Why Do Banks Go Abroad? � Evidence from German Data
AbstractThis paper provides empirical evidence on the determinants of foreign activities of German banks. We use regionally disaggregated panel data for the years 1981Â–98 and distinguish foreign direct investment from total foreign assets of domestic banks, of their foreign branches and their subsidiaries. Foreign activities are found to be positively related to demand conditions on the local market, foreign activities of German firms, and the presence of financial centers. This supports the hypothesis that German banks follow their customers abroad. Exchange rate volatility has some negative impact. EU membership and the abolition of capital controls seem to have exerted a greater influence on foreign assets than on FDI of German banks, thus weakly supporting the hypothesis that the two are substitutes.
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Bibliographic InfoPaper provided by Kiel Institute for the World Economy in its series Kiel Working Papers with number 948.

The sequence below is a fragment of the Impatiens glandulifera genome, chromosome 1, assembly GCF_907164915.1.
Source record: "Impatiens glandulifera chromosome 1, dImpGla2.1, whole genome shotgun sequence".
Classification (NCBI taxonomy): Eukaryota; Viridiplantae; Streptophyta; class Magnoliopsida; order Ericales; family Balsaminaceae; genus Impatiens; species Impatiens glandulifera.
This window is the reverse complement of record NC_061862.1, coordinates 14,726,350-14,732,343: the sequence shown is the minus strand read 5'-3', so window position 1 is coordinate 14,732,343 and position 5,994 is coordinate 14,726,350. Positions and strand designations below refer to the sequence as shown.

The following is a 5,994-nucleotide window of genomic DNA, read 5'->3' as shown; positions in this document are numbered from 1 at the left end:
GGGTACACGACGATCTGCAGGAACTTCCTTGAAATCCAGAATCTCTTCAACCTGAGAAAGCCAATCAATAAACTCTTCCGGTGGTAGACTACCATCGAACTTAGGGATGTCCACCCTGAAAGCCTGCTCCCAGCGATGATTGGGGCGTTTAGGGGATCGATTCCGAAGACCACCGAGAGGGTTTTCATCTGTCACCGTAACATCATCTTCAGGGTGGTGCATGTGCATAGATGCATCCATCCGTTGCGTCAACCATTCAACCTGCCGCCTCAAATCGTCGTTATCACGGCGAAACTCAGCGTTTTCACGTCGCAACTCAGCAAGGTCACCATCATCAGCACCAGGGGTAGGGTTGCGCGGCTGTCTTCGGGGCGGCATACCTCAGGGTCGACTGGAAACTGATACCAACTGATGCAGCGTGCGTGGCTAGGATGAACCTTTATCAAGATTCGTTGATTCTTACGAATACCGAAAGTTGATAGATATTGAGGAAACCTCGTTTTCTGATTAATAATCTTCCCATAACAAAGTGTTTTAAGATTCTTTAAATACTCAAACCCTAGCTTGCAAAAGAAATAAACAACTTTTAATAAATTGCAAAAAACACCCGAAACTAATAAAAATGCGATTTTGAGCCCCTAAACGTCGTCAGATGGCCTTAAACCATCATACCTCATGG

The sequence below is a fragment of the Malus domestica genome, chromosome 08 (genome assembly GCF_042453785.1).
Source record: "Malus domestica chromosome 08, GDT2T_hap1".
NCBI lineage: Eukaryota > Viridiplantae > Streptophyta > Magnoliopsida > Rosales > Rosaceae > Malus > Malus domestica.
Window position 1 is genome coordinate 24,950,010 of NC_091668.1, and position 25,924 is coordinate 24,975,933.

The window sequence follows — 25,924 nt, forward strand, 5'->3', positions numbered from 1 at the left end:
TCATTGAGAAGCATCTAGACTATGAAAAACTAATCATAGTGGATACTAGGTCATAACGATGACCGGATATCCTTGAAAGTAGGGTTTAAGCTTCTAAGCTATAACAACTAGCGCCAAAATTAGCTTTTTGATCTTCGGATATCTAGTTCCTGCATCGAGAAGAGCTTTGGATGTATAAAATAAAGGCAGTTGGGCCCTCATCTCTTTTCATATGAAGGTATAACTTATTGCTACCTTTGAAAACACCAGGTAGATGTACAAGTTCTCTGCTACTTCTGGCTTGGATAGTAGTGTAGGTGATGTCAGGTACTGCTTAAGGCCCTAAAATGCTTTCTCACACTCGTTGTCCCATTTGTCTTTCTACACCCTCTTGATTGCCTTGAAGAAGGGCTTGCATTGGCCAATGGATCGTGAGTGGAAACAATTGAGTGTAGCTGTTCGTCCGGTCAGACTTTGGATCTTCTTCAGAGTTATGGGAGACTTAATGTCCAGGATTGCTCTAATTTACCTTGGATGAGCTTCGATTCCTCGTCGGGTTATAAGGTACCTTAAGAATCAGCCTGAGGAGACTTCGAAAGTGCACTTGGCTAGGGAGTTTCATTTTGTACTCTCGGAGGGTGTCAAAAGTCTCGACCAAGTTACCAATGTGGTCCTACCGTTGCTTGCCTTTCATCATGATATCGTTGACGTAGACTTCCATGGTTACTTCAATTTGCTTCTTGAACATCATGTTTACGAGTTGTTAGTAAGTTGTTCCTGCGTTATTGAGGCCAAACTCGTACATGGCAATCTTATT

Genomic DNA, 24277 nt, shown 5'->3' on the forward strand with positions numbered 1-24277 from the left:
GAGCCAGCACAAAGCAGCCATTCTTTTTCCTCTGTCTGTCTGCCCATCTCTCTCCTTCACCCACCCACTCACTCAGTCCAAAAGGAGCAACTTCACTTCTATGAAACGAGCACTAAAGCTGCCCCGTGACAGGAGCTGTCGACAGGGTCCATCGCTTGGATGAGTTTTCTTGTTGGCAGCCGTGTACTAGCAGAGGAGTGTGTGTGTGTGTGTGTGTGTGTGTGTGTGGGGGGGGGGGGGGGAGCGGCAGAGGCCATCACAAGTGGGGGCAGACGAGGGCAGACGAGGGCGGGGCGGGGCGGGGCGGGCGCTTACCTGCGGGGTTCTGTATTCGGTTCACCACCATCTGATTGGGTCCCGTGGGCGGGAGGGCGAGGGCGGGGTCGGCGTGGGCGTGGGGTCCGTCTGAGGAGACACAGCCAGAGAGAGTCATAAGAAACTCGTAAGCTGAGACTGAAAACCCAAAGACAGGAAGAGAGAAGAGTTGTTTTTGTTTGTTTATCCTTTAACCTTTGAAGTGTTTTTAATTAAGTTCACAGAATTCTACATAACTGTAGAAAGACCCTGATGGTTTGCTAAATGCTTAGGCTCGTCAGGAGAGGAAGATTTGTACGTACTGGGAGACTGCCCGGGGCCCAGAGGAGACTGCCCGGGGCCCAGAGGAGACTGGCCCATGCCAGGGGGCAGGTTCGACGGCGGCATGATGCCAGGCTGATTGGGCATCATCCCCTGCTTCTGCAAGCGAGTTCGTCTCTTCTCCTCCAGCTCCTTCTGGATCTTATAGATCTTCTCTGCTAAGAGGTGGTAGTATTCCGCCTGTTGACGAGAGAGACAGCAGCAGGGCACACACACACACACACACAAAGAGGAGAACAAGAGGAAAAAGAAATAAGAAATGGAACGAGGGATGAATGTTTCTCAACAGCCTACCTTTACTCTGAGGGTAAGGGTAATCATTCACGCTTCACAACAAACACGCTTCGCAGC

Length: 38 pages
Date of creation: Sep 1999
Date of revision:
foreign activities of commercial banks; Germany; panel cointegration;
Find related papers by JEL classification:
- F21 - International Economics - - International Factor Movements and International Business - - - International Investment; Long-Term Capital Movements
- F23 - International Economics - - International Factor Movements and International Business - - - Multinational Firms; International Business
- G21 - Financial Economics - - Financial Institutions and Services - - - Banks; Other Depository Institutions; Micro Finance Institutions; Mortgages
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